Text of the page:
Judge voids Elon Musk's 'unfathomable' $56-B Tesla pay package | Inquirer Business

Judge voids Elon Musk’s ‘unfathomable’ $56-B Tesla pay package

/ 09:09 AM January 31, 2024

Judge voids Elon Musk's 'unfathomable' $56-B Tesla pay package

Elon Musk, Chief Executive Officer of SpaceX and Tesla and owner of X, formerly known as Twitter, attends the Viva Technology conference dedicated to innovation and startups at the Porte de Versailles exhibition center in Paris, France, June 16, 2023. REUTERS/Gonzalo Fuentes/File photo

WILMINGTON  – A Delaware judge on Tuesday ruled that Elon Musk’s record-breaking $56-billion Tesla pay package could be tossed, calling the compensation granted by the EV maker’s board “an unfathomable sum” that was unfair to shareholders.

Shares of Tesla dropped about 3 percent in extended trade.


The ruling may sweep away the largest pay package in corporate America. The judge found it was negotiated by directors who appeared beholden to their headline-making CEO, one the world’s richest people, and the promise of allowing him to share in the company’s enormous growth.


“Swept up by the rhetoric of ‘all upside,’ or perhaps starry eyed by Musk’s superstar appeal, the board never asked the $55.8 billion question: Was the plan even necessary for Tesla to retain Musk and achieve its goals?” wrote Kathaleen McCormick of Delaware’s Court of Chancery.

McCormick’s opinion directed the Tesla shareholder who challenged the pay plan to work with Elon Musk’s legal team on an order implementing the decision. The decision can be appealed once the parties agree on a final order and on fees for the shareholder’s attorneys, which will be paid by Tesla.

READ: As Musk focuses on Twitter, his $56-B Tesla pay goes to trial

“Never incorporate your company in the state of Delaware,” Musk said in a post on X, the social media platform he bought in 2022. Originally named Twitter, Musk moved its state of incorporation to Nevada from Delaware after his purchase.

Musk’s lawyer did not immediately reply to an email seeking comment.

‘Interplanetary travel’

“Good day for the good guys,” said an email from Greg Varallo, an attorney for the Tesla shareholder Richard Tornetta who brought the lawsuit in 2018.


The ruling can be appealed to the Delaware Supreme Court.

“The incredible size of the biggest compensation plan ever — an unfathomable sum — seems to have been calibrated to help Musk achieve what he believed would make ‘a good future for humanity’,” wrote McCormick in her 201-page opinion.

Musk testified during the compensation trial in November 2022 that the money would be used to finance interplanetary travel.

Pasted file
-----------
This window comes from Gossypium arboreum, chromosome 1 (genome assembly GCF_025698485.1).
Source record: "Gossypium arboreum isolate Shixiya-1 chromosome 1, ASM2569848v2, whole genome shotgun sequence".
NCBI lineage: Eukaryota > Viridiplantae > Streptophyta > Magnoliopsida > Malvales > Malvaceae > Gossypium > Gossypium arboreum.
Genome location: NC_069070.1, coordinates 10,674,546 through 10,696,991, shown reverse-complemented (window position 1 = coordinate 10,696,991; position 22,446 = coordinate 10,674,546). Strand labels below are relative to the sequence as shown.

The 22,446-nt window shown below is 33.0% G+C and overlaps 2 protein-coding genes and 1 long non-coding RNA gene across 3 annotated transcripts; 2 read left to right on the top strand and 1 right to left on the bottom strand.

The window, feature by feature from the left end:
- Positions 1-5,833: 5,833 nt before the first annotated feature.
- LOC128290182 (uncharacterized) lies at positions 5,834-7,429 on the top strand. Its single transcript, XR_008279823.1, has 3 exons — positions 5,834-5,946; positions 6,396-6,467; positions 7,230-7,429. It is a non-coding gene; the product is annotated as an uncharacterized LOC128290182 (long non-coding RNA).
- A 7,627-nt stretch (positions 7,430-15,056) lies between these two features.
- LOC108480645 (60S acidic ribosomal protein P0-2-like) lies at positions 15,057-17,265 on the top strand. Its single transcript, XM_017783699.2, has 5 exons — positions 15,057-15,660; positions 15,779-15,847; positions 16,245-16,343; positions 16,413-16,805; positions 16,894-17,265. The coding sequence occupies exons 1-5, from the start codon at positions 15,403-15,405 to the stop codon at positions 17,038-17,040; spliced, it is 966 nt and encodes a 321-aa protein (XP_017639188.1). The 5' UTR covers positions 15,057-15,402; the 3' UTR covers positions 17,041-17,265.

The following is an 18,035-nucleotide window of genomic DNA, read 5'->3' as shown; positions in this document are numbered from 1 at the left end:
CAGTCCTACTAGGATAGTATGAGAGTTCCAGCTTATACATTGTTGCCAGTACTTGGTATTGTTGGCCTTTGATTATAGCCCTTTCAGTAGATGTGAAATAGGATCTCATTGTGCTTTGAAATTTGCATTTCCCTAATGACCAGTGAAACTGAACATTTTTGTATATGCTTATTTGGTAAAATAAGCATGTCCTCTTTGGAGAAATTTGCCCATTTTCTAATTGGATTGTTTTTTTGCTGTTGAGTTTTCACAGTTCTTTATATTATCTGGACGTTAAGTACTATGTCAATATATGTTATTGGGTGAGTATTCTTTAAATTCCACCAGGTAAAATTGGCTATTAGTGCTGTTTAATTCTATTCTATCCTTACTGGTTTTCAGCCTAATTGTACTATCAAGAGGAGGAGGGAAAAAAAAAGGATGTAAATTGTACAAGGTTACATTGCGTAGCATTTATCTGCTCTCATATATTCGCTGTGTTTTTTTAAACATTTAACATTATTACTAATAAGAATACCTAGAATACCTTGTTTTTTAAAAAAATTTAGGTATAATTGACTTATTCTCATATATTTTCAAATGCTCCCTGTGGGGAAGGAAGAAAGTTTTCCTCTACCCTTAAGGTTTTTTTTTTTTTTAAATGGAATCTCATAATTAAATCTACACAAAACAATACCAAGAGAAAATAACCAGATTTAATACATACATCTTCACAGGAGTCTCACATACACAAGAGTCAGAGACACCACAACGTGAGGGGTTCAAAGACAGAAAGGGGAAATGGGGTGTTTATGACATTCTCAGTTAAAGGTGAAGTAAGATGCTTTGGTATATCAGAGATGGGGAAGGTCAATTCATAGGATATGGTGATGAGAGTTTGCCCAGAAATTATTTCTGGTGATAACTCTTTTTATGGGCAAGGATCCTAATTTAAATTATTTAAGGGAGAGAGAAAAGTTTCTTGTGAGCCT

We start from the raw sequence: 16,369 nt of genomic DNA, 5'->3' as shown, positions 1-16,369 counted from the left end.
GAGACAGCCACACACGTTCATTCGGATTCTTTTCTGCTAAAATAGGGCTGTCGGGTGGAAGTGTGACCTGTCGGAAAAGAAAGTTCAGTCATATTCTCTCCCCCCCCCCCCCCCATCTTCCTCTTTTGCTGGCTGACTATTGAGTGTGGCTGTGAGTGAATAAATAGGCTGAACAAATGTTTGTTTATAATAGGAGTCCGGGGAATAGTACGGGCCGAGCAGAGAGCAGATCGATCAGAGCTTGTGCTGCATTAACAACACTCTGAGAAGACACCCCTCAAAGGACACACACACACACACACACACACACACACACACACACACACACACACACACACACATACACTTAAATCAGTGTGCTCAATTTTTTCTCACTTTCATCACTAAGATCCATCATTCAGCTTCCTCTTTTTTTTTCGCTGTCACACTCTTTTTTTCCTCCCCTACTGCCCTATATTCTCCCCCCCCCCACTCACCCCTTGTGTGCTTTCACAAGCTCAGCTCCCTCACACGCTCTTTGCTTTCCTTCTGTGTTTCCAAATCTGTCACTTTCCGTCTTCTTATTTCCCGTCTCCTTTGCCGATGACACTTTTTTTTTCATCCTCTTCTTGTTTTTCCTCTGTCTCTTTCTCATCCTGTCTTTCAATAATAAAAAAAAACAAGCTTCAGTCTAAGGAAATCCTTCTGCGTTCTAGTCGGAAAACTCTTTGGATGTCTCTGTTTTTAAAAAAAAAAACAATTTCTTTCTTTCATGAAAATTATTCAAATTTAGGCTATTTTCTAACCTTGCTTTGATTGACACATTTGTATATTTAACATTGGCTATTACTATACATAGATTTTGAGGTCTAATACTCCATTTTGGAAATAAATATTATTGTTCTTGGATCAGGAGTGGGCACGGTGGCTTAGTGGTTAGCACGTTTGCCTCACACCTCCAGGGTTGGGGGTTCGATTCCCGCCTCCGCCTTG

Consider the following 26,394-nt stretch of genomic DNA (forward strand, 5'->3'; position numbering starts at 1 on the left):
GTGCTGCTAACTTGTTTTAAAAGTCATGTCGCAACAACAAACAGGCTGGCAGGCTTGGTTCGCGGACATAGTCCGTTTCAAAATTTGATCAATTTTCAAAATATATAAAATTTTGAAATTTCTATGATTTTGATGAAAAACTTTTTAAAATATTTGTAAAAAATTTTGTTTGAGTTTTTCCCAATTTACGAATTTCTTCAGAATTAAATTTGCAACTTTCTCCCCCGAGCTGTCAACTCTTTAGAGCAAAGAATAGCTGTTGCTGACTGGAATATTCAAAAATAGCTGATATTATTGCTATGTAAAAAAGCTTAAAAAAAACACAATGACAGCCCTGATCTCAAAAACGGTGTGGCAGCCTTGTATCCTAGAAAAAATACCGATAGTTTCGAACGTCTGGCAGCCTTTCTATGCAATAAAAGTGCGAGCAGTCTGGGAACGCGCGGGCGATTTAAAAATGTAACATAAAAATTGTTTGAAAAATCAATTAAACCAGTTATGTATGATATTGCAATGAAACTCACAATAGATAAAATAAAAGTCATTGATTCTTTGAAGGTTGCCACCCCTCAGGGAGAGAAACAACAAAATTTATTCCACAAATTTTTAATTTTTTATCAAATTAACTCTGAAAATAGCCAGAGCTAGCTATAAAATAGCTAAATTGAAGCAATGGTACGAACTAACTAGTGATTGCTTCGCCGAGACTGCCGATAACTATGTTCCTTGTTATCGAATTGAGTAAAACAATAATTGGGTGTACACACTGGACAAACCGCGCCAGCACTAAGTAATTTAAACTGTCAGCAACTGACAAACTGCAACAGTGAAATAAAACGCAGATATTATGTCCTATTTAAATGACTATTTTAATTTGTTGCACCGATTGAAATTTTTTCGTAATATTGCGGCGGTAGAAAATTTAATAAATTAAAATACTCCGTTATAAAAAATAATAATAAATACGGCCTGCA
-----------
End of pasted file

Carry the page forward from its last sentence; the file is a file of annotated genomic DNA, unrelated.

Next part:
“It’s a way to get humanity to Mars,” he testified. “So Tesla can assist in potentially achieving that.”

READ: With big bets on Musk, these funds may have a Tesla problem in 2023

Tesla’s agreement with Musk contributes a significant part of his fortune, which according to Forbes magazine was $210.6 billion, just ahead of LVMH CEO Bernard Arnault of France and his family.

The ruling will put the spotlight on Tesla’s next round of compensation negotiations with the CEO. Musk said in a post on X in January that he was uncomfortable leading Tesla unless he had 25 percent of the voting control. The billionaire owned around 13 percent of the company at the time and he said negotiations would not start until the McCormick had ruled.

“Given the way she describes the board process – through the testimony of the directors – there is no way that his most recent demand for 25 percent can get approved,” Brian Quinn, a professor at Boston College Law School, said. “It’s dead on arrival.”

Tesla directors argued during a week-long trial that the company was paying to ensure one of the world’s most dynamic entrepreneurs continued to dedicate his attention to the electric-vehicle maker. Antonio Gracias, a Tesla director from 2007 to 2021, called the package “a great deal for shareholders” because he said it led to the company’s extraordinary success.

Performance targets

Tornetta’s lawyers argued the Tesla board never told shareholders that the goals were easier to achieve than the company was acknowledging and that internal projections showed Musk was quickly going to qualify for large portions of the pay package.

The plaintiff’s legal team also argued the board had a duty to offer a smaller pay package or look for another CEO and that they should have required Musk to work full-time at Tesla instead of allowing him to focus on side projects, like SpaceX and X.

The package grants stock option awards allowing Musk to buy Tesla stock at heavily discounted prices as escalating financial and operational goals are met.

He must hold the acquired stock for five years.

Musk qualified for all 12 tranches or performance targets in the plan. He was not guaranteed any salary.

Tesla’s value ballooned to briefly top $1 trillion in 2021 from $50 billion when the package was negotiated.

Amit Batish at Equilar, an executive pay research firm, estimated in 2022 that Musk’s package was around six times larger than the combined pay of the 200 highest-paid executives in 2021.

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In July, Tesla’s directors agreed to return $735 million to the company to settle shareholder allegations brought in a separate lawsuit filed in 2020 that they overpaid themselves. The lawsuit challenged options that were granted to directors starting in June 2017.

TAGS: Compensation, Elon Musk, Tesla

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